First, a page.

Note that this is a small movement! Do not employ excessive force and do not raise the pelvis into the air.
After the pelvis has rolled to a maximum and the lumbar area is completely against the floor, we begin to reduce the pressure on the soles of the feet and in this way allow the tailbone to return to its place. After three particularly slow roll and return cycles, the last time after the tailbone has returned to its place, we allow it to continue onwards towards the floor. This creates a small arching of the lumbar area and a slight pulling of the head downwards. When we feel that the head is being pulled down we breathe in deeply to the upper part of the chest through a large movement of the ribs upwards and forwards. Exhaling freely, not slowly in a controlled way, we press the soles of our feet down to the floor again and this once more brings the lumbar area into contact with the floor and presses it down there. We now release the pressure of the soles of the feet not all at once but slowly, and arrive at a neutral state in which the body lies without pressures.
The Pelvic Tilt, should not be done in the first days when the pain appears because of strain (you should avoid stretching) and it can be carried out only when the feelings allow this.
Transferring weight from side to side- an exercise that will connect you to the ground. it is the basic exxecise to learn how to release - reduce tension and thus reduce back pain.The exercise is carried out while standing, with transfer of the support point from one side to the other. We lean on one foot and then push the ground, for instance to the right in order to transfer the weight to the left foot. When we carry out the exercise with attention to the weight flowing to the ground and each time through another foot, it constitutes an extremely basic exercise in grounding-connection.
The more slowly and gently we carry out the weight transfer with attention to the change in pressure in the sole of the foot, attention to the way in which it passes from one side of the sole to the other side and to the second foot, so the connection to the ground becomes deeper and with this, release of excessive controls when we are standing.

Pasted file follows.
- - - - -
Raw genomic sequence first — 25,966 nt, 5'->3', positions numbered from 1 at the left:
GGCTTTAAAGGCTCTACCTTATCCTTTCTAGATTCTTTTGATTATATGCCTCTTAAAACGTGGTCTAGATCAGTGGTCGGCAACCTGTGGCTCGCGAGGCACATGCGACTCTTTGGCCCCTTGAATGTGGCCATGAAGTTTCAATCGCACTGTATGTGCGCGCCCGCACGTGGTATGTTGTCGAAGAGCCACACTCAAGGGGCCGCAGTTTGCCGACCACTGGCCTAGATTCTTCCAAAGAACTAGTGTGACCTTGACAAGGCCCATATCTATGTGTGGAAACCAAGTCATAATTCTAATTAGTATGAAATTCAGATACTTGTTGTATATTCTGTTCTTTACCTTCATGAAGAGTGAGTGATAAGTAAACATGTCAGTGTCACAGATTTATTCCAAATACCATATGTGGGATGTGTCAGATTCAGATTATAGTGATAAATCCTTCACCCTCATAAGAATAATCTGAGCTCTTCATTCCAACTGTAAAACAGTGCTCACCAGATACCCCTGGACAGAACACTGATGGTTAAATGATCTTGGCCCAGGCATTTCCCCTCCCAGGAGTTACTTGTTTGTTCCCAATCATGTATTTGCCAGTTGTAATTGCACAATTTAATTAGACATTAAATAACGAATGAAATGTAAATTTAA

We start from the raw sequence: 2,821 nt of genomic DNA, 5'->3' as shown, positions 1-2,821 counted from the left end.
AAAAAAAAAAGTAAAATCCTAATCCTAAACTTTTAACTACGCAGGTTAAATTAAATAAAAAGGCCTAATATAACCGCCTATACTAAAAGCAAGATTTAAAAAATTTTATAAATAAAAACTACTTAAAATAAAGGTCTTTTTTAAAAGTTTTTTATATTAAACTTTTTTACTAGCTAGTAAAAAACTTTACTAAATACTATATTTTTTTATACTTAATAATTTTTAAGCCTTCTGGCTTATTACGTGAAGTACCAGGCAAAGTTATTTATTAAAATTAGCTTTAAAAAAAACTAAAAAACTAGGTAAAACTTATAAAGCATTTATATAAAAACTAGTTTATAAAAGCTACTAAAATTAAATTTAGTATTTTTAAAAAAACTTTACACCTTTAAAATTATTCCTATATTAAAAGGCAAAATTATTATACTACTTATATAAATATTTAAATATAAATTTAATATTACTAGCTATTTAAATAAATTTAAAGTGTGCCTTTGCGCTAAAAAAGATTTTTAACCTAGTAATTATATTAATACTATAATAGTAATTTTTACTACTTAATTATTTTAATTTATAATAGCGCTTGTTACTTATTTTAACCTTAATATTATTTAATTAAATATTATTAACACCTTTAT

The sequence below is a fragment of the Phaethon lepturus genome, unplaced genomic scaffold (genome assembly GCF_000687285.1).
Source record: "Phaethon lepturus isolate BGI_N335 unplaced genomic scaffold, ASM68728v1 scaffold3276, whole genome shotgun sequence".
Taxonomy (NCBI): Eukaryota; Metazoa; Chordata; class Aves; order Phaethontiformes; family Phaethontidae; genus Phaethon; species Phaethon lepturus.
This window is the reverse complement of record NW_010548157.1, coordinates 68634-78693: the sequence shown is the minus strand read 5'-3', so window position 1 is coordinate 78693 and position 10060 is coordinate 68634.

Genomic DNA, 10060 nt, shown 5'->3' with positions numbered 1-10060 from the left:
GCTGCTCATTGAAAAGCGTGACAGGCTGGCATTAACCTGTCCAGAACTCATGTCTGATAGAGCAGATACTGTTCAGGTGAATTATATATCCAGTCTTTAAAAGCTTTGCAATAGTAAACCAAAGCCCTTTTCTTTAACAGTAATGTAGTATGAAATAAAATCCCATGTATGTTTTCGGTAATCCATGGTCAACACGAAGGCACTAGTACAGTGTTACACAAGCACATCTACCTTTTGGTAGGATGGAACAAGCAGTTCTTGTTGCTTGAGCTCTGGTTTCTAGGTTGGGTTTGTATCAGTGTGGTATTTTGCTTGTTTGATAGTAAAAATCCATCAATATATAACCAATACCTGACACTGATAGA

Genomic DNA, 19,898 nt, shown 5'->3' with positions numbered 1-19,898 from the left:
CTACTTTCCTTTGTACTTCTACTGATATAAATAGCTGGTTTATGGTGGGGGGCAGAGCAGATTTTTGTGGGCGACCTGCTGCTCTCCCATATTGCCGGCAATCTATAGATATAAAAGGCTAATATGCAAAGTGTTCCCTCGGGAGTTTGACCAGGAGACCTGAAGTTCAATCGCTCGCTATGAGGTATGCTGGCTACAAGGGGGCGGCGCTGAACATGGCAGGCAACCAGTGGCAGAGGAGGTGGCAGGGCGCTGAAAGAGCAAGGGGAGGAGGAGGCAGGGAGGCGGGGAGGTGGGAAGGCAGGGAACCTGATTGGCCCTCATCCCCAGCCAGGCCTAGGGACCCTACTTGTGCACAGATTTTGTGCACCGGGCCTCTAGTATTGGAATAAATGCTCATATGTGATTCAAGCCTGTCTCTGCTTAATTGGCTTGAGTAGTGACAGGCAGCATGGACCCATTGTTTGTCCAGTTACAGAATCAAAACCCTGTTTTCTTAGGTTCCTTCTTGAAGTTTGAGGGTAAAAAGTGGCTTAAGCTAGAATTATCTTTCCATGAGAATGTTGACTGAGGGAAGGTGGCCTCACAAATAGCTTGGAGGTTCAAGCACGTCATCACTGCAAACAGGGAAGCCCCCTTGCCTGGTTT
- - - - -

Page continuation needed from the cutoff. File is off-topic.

- Releasing the leg while bending the torso forwards, an exercise that can create deep release in the leg and buttocks and up to the lower back. It is a little more difficult to carry out for someone who is not used to different body muscle releases. It is carried out bending slightly forward. For instance you can rest your hands on a table or lean lightly against a wall. Then, slight bending up of one knee, and then release it down. You allow free fall of the leg with creation of waves of release that reach and go past the pelvis and the lower back. The leg falls slightly backwards, the toes of the falling foot are drawn easily upwards so that they do not hit the floor, after the leg straightens it moves of itself slightly forward and stops gently with the release of the toes. The fall of the leg is the important thing, it must be free but gentle - not a kick but a released fall. The aim is to arrive at the release of the buttocks and the lower back. When the exercise is performed correctly it should release from sciatica pains.